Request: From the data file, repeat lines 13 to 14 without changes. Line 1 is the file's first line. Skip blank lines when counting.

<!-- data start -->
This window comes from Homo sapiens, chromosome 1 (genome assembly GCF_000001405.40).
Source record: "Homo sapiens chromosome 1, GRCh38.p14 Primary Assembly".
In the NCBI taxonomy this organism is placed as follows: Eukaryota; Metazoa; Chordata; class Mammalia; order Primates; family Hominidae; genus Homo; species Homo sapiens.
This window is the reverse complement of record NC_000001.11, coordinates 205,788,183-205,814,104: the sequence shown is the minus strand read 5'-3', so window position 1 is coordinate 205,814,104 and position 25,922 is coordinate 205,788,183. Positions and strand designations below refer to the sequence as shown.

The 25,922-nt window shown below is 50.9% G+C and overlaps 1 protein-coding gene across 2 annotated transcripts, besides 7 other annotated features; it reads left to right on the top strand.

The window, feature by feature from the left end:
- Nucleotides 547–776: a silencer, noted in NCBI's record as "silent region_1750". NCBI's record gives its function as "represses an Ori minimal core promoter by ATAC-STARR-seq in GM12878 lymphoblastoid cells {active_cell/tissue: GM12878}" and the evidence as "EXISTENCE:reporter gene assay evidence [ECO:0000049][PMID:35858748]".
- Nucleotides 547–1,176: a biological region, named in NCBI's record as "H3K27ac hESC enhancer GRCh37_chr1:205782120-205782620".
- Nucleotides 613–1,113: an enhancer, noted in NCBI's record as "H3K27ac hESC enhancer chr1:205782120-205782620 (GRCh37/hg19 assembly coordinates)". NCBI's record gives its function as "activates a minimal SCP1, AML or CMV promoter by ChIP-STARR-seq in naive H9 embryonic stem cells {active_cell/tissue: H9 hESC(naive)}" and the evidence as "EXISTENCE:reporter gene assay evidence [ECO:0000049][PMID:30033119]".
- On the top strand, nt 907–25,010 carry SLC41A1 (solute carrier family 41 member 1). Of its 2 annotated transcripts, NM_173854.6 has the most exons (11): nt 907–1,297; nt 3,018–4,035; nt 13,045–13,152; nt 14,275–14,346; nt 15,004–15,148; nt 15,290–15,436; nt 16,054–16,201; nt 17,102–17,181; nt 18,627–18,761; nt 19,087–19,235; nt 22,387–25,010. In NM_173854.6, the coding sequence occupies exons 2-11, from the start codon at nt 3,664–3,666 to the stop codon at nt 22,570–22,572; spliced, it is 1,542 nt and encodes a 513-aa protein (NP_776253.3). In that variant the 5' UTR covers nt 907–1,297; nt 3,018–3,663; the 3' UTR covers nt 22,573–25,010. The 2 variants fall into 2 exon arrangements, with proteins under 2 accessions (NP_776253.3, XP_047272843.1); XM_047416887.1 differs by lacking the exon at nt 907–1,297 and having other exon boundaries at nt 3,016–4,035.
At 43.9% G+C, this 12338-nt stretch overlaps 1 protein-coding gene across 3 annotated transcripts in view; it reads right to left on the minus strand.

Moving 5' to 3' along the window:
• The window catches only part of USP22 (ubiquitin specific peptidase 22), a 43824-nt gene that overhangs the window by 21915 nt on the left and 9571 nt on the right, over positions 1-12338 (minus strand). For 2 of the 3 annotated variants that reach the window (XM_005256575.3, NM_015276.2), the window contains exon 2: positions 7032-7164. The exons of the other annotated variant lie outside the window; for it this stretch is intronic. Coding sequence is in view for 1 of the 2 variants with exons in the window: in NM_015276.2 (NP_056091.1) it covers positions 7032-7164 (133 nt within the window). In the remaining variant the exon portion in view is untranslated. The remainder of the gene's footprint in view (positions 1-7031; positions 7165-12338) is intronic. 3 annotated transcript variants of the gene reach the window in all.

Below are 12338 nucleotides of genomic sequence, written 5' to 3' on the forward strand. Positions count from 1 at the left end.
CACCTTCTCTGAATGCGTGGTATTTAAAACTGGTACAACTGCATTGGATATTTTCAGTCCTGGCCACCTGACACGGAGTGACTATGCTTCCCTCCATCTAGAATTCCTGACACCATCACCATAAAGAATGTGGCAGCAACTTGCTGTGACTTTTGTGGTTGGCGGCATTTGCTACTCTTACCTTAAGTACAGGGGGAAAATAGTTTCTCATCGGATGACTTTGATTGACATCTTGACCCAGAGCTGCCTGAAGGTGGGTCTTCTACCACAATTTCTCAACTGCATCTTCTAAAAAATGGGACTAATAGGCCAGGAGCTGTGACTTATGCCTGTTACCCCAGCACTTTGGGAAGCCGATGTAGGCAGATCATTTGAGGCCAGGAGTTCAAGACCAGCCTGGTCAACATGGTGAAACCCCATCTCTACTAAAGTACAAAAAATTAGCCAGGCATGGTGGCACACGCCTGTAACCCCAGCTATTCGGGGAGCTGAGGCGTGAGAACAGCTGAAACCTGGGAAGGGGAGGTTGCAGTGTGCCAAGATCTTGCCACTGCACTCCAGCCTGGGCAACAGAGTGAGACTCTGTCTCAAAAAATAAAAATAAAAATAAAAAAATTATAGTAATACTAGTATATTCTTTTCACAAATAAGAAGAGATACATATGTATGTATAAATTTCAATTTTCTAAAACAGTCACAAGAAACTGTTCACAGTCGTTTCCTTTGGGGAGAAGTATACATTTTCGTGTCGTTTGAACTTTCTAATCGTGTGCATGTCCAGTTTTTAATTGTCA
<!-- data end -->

• The window catches only part of USP22 (ubiquitin specific peptidase 22), a 43824-nt gene that overhangs the window by 21915 nt on the left and 9571 nt on the right, over positions 1-12338 (minus strand). For 2 of the 3 annotated variants that reach the window (XM_005256575.3, NM_015276.2), the window contains exon 2: positions 7032-7164. The exons of the other annotated variant lie outside the window; for it this stretch is intronic. Coding sequence is in view for 1 of the 2 variants with exons in the window: in NM_015276.2 (NP_056091.1) it covers positions 7032-7164 (133 nt within the window). In the remaining variant the exon portion in view is untranslated. The remainder of the gene's footprint in view (positions 1-7031; positions 7165-12338) is intronic. 3 annotated transcript variants of the gene reach the window in all.

Below are 12338 nucleotides of genomic sequence, written 5' to 3' on the forward strand. Positions count from 1 at the left end.